In addition to the word demon, there are a number of other names used for those he leads. They can be called evil spirits and unclean spirits; the use of these terms seems interchangeable. While many of these references come in the ministry of Jesus, there are also references to these sorts of spirits in the Old Testament that cause harm or create deception (see Judges 9:23; 1 Samuel 16:16-23, and 1 Kings 22:19-23). There appear to be varying amounts of strength as Jesus talks about one being seven times worse than another (Matthew 12:45) and that some can only be driven out by prayer (Mark 9:29). This reality might explain their organization, as the phrases “powers and authorities” (Ephesians 3:10; 6:12; Colossians 1:16; 2:15; Romans 8:37-39) refer to these beings in language that reflects governmental systems. There are also indications that certain demons work in certain territories, as we see in Daniel 10 a reference to a “prince” of Persia and one of Greece. Deuteronomy 32:8 seems to say that God divided the peoples of the world according to the sons of God (angelic beings), further supporting this view (which was common in the ancient world). How these appointments work in the every changing socio-political world is unclear. In fact, we should recognize that much of this is unclear — we don’t know about the organization of these forces and should not speculate about these; information found through experience may not be truthful (especially if such information was gleaned from an evil spirit, as they could be seeking to deceive and distract).  

These beings appear in the Bible, but we might wonder where they come from, so we will turn our attention to that topic.

Created by God, Fallen From Their State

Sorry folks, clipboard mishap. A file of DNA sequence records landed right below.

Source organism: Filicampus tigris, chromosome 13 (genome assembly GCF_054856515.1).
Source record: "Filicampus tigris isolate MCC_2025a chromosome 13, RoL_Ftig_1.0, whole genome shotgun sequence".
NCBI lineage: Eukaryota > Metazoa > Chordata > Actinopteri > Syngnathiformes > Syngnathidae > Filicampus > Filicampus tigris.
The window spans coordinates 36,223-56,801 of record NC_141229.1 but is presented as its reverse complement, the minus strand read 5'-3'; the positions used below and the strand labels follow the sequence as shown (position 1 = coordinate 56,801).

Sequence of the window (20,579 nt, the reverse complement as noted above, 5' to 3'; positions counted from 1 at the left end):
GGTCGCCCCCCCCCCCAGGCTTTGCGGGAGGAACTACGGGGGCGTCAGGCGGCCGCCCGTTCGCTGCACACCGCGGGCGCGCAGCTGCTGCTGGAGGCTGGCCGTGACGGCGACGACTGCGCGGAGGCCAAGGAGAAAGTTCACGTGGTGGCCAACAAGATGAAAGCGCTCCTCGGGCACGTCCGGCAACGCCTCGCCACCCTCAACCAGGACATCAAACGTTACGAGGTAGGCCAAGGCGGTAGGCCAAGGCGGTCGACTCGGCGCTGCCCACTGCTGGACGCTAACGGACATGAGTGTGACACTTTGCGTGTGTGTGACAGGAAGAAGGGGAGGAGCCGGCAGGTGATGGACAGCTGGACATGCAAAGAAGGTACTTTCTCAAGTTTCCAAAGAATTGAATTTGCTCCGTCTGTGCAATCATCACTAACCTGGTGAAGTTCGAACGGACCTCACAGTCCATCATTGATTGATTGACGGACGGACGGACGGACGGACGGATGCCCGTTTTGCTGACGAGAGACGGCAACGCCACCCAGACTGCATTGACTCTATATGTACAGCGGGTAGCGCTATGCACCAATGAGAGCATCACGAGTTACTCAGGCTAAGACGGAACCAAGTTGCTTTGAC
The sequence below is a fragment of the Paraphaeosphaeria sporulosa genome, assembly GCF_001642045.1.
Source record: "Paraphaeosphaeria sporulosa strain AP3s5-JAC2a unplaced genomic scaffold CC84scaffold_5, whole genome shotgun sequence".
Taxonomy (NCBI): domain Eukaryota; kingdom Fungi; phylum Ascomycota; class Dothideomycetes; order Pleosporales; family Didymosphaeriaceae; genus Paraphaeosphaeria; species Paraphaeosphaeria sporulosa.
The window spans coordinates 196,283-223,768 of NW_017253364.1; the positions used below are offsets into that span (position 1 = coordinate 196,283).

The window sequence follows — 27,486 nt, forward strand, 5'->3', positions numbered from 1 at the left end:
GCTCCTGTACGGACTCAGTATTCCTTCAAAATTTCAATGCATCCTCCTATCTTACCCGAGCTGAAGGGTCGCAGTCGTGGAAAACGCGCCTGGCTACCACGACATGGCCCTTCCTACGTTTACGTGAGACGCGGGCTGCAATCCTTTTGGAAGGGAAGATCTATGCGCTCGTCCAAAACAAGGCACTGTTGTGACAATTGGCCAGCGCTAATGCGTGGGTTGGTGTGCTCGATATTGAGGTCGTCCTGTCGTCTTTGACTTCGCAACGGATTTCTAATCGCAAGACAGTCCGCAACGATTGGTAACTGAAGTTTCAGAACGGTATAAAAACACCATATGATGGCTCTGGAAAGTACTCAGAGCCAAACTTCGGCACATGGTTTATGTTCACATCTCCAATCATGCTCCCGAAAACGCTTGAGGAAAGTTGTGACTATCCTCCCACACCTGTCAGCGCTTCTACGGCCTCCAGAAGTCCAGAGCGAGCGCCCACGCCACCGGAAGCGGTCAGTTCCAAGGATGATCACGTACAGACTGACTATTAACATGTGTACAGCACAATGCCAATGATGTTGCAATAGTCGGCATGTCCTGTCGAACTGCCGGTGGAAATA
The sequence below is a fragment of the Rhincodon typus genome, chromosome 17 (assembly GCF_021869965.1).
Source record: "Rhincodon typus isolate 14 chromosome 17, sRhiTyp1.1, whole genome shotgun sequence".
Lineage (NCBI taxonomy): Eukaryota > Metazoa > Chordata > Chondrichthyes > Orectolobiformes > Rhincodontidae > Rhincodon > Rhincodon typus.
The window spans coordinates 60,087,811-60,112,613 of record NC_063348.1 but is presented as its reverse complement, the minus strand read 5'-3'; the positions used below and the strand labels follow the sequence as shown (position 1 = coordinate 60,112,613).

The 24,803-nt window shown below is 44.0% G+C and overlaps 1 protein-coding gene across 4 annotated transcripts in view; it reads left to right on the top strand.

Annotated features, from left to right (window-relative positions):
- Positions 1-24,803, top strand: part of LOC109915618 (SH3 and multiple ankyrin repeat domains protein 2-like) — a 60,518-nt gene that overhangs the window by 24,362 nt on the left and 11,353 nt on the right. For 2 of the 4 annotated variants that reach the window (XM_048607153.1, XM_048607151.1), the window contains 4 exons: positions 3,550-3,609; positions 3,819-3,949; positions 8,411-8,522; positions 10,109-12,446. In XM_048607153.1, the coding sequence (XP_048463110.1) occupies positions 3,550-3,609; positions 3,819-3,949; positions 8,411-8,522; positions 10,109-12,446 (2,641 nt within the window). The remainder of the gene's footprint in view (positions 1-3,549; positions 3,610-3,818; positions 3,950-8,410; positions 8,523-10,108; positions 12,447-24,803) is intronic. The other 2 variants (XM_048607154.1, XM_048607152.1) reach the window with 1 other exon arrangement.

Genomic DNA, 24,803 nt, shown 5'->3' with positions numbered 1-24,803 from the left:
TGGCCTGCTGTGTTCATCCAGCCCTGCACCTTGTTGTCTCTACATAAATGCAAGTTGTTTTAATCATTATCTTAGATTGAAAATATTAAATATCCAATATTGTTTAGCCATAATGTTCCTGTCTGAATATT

l. We see in the opening chapters of Genesis that God created all things; this is also made clear in passages like Colossians 1:16 which notes that God created things visible and invisible, even referencing “thrones or dominions or rulers or authorities” which likely refer to spiritual beings. Thus these beings are created by God and not co-eternal or His opposing equals. Because all that God made was good, we know that these were not created evil. When exactly they were created is something that remains a mystery. The best guess I have is that it could have happened on day four of the account in Genesis 1, as there was a connection in the minds of the ancients between stars and heavenly bodies and angelic and heavenly beings; this might be how the first readers would understand the text. However, there is also the possibility that they were created outside of the description we see in Genesis 1, with this account referring to the creation of this world. The Bible talks about a great number of these spiritual beings – there are a myriad of angels – and thus, we don’t know how many there are, but we can assume quite a few. The fact that they are created is important to remember, as it means that none of these figures are omniscient or omnipresence — they don’t know everything and can’t be everything. That said, as spiritual beings, their limitations are different from ours and we need to view them as powerful but not all-powerful.